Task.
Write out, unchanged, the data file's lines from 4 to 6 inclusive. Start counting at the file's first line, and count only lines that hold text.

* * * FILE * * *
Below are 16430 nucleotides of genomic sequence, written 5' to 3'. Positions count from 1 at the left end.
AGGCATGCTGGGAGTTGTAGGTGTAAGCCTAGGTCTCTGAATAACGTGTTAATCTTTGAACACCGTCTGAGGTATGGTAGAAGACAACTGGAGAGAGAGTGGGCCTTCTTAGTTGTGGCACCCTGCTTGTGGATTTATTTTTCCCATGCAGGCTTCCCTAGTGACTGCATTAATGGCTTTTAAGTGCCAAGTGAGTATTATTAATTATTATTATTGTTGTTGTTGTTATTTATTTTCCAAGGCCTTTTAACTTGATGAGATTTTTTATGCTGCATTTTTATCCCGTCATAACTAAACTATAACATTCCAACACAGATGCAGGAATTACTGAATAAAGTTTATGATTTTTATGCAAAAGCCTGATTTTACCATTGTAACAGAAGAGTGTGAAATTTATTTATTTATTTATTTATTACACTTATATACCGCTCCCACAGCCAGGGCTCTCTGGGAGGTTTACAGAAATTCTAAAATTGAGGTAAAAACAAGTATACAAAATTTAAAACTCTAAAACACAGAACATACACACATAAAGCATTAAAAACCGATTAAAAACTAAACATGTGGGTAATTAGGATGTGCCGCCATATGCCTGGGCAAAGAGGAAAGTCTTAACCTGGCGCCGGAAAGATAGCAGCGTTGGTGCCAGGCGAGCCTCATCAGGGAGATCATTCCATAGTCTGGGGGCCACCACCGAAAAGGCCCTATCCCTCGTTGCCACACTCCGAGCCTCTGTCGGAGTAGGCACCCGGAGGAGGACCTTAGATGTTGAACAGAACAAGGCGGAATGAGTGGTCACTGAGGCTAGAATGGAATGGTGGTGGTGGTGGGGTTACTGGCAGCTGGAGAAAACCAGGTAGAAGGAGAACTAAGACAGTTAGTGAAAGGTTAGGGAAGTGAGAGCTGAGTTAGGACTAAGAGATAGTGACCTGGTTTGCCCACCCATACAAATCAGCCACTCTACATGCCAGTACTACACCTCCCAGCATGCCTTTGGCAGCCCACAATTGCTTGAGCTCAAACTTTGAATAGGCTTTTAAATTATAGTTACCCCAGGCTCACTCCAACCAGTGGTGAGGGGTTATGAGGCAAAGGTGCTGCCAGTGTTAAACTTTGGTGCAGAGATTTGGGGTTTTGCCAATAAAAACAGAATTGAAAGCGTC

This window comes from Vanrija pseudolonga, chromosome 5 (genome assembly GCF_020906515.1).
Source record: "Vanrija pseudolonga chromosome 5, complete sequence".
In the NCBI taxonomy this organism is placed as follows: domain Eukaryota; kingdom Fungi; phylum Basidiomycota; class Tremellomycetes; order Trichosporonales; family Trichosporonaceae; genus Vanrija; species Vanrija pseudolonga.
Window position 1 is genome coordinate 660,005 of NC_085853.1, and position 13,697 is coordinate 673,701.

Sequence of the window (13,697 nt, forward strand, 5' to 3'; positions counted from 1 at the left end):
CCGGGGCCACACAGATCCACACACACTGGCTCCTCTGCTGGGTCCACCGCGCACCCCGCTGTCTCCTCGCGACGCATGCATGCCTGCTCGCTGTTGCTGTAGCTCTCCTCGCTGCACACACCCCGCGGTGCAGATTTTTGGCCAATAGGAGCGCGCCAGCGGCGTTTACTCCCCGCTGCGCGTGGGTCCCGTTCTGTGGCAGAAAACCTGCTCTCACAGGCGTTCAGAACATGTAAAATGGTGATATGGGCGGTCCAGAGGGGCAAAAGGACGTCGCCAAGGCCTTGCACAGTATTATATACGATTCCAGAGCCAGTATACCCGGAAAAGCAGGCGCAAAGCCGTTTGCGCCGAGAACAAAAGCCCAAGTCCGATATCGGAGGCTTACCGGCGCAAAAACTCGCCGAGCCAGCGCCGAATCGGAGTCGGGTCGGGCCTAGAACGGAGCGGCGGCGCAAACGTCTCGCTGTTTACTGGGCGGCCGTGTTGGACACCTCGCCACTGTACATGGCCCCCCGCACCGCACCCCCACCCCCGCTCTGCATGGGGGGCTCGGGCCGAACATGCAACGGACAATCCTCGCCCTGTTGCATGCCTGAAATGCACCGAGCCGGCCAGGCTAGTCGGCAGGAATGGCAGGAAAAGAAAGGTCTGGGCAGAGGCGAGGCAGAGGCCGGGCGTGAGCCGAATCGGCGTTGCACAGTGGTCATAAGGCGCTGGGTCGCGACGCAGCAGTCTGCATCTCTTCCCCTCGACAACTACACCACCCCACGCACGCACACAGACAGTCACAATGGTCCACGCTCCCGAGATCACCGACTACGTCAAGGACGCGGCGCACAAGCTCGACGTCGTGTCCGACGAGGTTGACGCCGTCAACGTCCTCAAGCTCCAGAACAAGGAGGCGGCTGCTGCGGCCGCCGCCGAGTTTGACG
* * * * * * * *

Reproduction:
Source record: "Vanrija pseudolonga chromosome 5, complete sequence".
In the NCBI taxonomy this organism is placed as follows: domain Eukaryota; kingdom Fungi; phylum Basidiomycota; class Tremellomycetes; order Trichosporonales; family Trichosporonaceae; genus Vanrija; species Vanrija pseudolonga.
Window position 1 is genome coordinate 660,005 of NC_085853.1, and position 13,697 is coordinate 673,701.